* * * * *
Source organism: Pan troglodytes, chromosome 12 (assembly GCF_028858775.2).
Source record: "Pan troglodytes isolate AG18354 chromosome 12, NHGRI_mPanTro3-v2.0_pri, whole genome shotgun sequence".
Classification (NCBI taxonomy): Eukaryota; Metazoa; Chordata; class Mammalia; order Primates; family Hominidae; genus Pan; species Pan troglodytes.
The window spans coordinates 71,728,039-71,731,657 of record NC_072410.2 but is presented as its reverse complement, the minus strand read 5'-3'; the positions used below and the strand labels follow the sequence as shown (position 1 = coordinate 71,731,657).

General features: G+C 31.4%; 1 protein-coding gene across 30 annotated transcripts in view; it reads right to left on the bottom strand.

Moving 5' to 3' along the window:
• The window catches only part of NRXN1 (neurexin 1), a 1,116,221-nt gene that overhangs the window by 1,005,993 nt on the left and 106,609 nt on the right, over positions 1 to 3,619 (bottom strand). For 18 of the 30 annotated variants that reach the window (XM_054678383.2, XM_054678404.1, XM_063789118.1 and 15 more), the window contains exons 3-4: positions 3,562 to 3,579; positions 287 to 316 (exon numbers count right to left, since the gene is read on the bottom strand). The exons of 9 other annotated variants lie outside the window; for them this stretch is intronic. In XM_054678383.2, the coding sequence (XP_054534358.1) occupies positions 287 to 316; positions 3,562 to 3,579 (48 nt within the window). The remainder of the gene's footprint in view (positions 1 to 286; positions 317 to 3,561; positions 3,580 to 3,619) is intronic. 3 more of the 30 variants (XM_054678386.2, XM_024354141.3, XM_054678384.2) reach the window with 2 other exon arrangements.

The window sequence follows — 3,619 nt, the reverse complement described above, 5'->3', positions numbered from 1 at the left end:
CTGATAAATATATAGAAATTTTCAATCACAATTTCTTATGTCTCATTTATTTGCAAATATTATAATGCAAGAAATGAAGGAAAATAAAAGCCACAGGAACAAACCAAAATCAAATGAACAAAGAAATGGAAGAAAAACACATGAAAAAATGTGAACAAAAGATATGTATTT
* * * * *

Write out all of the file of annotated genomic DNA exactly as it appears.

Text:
Source organism: Pan troglodytes, chromosome 12 (assembly GCF_028858775.2).
Source record: "Pan troglodytes isolate AG18354 chromosome 12, NHGRI_mPanTro3-v2.0_pri, whole genome shotgun sequence".
Classification (NCBI taxonomy): Eukaryota; Metazoa; Chordata; class Mammalia; order Primates; family Hominidae; genus Pan; species Pan troglodytes.
The window spans coordinates 71,728,039-71,731,657 of record NC_072410.2 but is presented as its reverse complement, the minus strand read 5'-3'; the positions used below and the strand labels follow the sequence as shown (position 1 = coordinate 71,731,657).

General features: G+C 31.4%; 1 protein-coding gene across 30 annotated transcripts in view; it reads right to left on the bottom strand.

Moving 5' to 3' along the window:
• The window catches only part of NRXN1 (neurexin 1), a 1,116,221-nt gene that overhangs the window by 1,005,993 nt on the left and 106,609 nt on the right, over positions 1 to 3,619 (bottom strand). For 18 of the 30 annotated variants that reach the window (XM_054678383.2, XM_054678404.1, XM_063789118.1 and 15 more), the window contains exons 3-4: positions 3,562 to 3,579; positions 287 to 316 (exon numbers count right to left, since the gene is read on the bottom strand). The exons of 9 other annotated variants lie outside the window; for them this stretch is intronic. In XM_054678383.2, the coding sequence (XP_054534358.1) occupies positions 287 to 316; positions 3,562 to 3,579 (48 nt within the window). The remainder of the gene's footprint in view (positions 1 to 286; positions 317 to 3,561; positions 3,580 to 3,619) is intronic. 3 more of the 30 variants (XM_054678386.2, XM_024354141.3, XM_054678384.2) reach the window with 2 other exon arrangements.

The window sequence follows — 3,619 nt, the reverse complement described above, 5'->3', positions numbered from 1 at the left end:
CTGATAAATATATAGAAATTTTCAATCACAATTTCTTATGTCTCATTTATTTGCAAATATTATAATGCAAGAAATGAAGGAAAATAAAAGCCACAGGAACAAACCAAAATCAAATGAACAAAGAAATGGAAGAAAAACACATGAAAAAATGTGAACAAAAGATATGTATTT